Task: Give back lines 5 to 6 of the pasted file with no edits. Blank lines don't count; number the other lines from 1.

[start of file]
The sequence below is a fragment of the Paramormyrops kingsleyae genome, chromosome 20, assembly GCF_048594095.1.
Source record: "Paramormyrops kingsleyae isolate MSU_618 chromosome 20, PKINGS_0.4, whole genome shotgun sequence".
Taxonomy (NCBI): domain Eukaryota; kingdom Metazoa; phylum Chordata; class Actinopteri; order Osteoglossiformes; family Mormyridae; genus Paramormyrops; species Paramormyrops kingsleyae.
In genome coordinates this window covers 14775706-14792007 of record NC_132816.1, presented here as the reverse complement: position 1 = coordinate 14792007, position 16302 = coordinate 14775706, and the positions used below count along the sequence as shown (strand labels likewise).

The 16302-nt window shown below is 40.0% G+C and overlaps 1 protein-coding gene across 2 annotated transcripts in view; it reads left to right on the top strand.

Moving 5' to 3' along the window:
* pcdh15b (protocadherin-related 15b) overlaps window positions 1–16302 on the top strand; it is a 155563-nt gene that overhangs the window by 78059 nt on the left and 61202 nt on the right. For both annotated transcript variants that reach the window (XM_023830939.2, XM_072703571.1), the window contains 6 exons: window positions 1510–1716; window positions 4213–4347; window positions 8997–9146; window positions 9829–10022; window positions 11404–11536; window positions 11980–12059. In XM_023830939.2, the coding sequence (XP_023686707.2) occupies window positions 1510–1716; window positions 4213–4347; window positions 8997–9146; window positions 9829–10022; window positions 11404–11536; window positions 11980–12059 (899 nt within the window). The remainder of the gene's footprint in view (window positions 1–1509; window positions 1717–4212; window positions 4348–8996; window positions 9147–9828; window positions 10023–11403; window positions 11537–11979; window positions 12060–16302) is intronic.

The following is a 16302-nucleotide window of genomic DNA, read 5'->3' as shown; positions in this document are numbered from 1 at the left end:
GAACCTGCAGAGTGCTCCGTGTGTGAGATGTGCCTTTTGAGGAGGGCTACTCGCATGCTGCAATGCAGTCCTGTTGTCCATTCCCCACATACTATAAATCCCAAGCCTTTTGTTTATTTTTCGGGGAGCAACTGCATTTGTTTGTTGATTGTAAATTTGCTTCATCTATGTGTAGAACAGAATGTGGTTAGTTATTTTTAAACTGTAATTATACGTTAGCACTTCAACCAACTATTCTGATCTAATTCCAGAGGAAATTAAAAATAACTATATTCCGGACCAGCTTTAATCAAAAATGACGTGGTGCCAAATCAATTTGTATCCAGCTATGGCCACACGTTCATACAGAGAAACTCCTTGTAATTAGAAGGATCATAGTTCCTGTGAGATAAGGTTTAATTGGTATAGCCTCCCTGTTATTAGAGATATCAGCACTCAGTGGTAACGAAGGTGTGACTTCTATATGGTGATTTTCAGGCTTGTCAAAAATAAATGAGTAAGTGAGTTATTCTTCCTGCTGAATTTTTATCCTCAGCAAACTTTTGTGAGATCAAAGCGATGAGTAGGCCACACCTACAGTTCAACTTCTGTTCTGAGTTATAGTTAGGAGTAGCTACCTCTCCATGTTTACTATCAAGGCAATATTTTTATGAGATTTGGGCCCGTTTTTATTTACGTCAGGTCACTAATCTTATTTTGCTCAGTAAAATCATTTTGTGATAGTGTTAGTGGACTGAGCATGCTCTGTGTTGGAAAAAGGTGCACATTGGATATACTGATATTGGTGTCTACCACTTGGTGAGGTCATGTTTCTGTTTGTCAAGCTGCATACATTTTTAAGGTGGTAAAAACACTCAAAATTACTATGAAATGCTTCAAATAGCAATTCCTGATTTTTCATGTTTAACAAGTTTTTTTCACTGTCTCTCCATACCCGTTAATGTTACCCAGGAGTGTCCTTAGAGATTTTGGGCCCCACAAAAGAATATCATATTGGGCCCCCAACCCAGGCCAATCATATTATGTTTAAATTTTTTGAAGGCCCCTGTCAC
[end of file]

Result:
The 16302-nt window shown below is 40.0% G+C and overlaps 1 protein-coding gene across 2 annotated transcripts in view; it reads left to right on the top strand.

Moving 5' to 3' along the window: